JOHN S. PORTER, attorney at law of Kittanning, one of the representative lawyers of Armstrong county, PA., is a native of the Keystone State, having been born on a farm in Wayne township, Armstrong county, April 28, 1875, son of William D. and Martha J. (Steele) Porter, great-great-grandson of Rev. Samuel Porter, great-grandson of William Porter and grandson of Samuel H. Porter.
(1) Rev. Samuel Porter was one of the pioneer and leading clergyman of the Presbyterian church in the early history of western Pennsylvania. He was born in Ireland on June 11, 1760, and came to America about the close of the Revolutionary war, in the year 1783. For a time he located in Franklin county, Pa., and then moved on to the western part of the State, where at Congruity Church, in Westmoreland county, he spent the greater part of his active ministry, until his death in the year 1825. He was a man of letters and distinguished ability, a number of his writings and sermons being collected and published in book form by the Presbyterian Historical Society in the year 1853. He left to survive him two sons: John and William.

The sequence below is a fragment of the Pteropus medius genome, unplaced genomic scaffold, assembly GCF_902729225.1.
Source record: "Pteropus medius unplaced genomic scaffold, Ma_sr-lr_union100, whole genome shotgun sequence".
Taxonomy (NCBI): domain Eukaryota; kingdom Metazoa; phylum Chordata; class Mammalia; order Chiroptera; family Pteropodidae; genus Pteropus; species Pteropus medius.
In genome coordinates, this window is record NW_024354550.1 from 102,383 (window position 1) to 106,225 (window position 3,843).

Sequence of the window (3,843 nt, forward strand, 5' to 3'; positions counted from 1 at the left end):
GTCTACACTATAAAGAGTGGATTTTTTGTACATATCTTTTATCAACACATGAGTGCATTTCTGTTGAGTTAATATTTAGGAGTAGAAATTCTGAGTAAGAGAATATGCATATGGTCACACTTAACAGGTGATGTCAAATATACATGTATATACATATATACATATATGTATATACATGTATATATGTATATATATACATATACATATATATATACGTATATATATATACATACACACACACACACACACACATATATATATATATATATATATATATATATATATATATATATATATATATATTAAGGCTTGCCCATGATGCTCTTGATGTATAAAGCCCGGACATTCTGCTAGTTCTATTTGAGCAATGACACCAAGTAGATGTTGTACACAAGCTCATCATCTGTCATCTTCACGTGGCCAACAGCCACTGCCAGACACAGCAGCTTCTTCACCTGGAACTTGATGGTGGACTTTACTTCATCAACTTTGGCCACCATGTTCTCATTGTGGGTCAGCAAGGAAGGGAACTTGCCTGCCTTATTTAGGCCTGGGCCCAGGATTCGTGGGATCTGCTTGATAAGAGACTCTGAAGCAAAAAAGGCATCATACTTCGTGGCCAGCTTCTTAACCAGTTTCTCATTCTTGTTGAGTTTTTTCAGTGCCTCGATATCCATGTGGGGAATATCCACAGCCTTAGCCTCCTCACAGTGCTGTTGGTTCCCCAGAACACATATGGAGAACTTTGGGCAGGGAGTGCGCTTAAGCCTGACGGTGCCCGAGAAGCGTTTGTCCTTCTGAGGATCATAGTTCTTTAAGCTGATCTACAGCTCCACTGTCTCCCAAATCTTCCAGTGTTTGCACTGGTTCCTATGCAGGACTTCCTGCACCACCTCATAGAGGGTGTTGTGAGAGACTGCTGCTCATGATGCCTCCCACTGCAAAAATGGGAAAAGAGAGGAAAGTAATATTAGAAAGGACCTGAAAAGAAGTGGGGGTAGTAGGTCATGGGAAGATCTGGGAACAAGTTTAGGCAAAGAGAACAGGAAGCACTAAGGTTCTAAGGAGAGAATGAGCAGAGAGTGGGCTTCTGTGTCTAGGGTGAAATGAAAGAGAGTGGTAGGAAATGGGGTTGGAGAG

(II) William Porter, son of Rev. Samuel Porter, born in Westmoreland county, Pa., while yet a struggling farmer moved to Cowanshannock township, in Armstrong county. He lived there for a number of years on a farm he purchased, near Rural Valley, and became a prominent citizen of the community. He was active in church work, being a devoted number of the Presbyterian Church until his death. Nine children were born to him, five daughters and four sons, the eldest of the sons being Samuel H.
(III) Samuel H. Porter, son of William Porter, was born in Cowanshannock township and lived there during his early life. He worked on his father's farm until old enough to make his own way, after which he met and married Nancy Calhoun, a daughter of the late John Calhoun, of Wayne township. Shortly thereafter he purchased a farm from Gen. Robert Orr, near that of his wife's people in Wayne township, where he lived until his death, in 1885. He was an earnest member and worker in the Concord Presbyterian Church, being a member of the session for many years. He was a man of rare literary ability, and a most influential and highly esteemed citizen of the community. Four children were born to him: John T. and Mary C., both of whom died in early life; Eliza J., wife of Robert McQuilkin, of Dayton, PA., and William D.